“Dude, what woman? I literally didn’t see anything but the fog. You probably just need to get some rest.” Mary-Ann cuts her off as she presses her foot on the gas pedal. “Just try to relax while I get us home and out of the damn boondocks.”

     “This has nothing to do with that. I know what I saw and I saw a woman in- one of those emergency jacket things.”

     Solange faces front and sees the jacket again through the fog. She shoots her pointer finger at the front window. Mary-Ann slowly brings the car to a halt. Sure enough, the blonde woman is standing there. She’s mere inches away from touching the car. Her gaze pierces through the windshield. A few seconds pass between the three women, before Mary-Ann honks her horn. Solange yelps and jumps; the woman doesn’t move an inch.

     “Why would you honk at her? She’s not an animal in the middle of the road.” Solange says while getting out of the car again. She ignores her sister’s loud protests and slowly walks over to the woman.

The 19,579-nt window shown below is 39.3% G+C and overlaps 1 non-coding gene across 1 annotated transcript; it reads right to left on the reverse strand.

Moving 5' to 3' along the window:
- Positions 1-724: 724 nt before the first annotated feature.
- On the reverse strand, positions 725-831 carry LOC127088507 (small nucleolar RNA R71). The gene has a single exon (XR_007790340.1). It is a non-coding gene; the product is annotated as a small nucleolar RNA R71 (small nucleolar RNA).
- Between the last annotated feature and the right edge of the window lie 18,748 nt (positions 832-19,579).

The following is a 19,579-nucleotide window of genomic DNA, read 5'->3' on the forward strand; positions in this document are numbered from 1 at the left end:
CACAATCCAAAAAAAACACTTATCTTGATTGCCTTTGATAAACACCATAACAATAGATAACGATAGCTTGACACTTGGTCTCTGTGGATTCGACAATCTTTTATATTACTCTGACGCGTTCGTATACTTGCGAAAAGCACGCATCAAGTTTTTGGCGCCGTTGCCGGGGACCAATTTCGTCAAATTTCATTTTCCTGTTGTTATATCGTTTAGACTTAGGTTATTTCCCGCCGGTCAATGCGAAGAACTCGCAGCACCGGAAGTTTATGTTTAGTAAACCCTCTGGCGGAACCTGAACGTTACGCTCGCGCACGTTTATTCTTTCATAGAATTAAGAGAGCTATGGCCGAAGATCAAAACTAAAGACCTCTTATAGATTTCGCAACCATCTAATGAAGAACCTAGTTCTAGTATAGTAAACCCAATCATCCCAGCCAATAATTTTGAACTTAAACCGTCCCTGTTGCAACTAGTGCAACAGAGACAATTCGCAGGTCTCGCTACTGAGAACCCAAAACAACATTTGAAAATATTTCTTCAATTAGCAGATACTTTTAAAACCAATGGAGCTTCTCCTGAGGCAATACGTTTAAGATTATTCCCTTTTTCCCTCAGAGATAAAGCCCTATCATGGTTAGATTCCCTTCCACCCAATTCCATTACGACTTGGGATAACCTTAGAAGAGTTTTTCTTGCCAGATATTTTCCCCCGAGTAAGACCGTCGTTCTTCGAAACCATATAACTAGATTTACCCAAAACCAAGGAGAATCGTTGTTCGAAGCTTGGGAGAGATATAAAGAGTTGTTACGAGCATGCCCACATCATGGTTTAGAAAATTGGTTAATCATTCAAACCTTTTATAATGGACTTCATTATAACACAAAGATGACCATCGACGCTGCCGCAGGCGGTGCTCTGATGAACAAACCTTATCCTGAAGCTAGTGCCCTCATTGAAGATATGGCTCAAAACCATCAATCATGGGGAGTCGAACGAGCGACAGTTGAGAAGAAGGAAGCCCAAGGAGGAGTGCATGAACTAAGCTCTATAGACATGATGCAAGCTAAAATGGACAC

“You took the wrong turn.” The woman’s voice is somehow amplified by the fog.

     “What did you say?” Solange takes a tiny step back at the same moment that Mary-Ann tells her to get back in the car.

     The woman tilts her head in confusion. As if she wasn’t the one in the middle of a road. As if she wasn’t almost hit by their car a few moments ago. Mary-Ann hits the horn again.

     She hits it over and over until Solange spares her a look of annoyance. “Do you not understand how weird this is?” Says Mary Ann, “Let's go! Now! In the car, Solange, I swear to god!”

     Solange crosses her arms over her chest and turns back to the woman.

“We’re trying to get home from here, we live in the city. Where do you live?”

     “It’s my job to help people like you,” says the woman.

     Solange backs up a bit more at the statement.

     “Are you fucking around with us?” Mary-Ann opens her door and slams it shut,

stomping over to the woman. “Is this some sick joke or-or prank? You think it’s funny to dick around with people?”

     The woman’s lifeless eyes look at her. “I wish you no pain. Only to make this easier for her.”

     “Make what easier? And who the hell are you? Why the hell are you here alone?” Mary-Ann asks.

     “I don’t think we can leave, Ann.” Solange’s voice cracks which makes Mary-Ann take a closer look at her.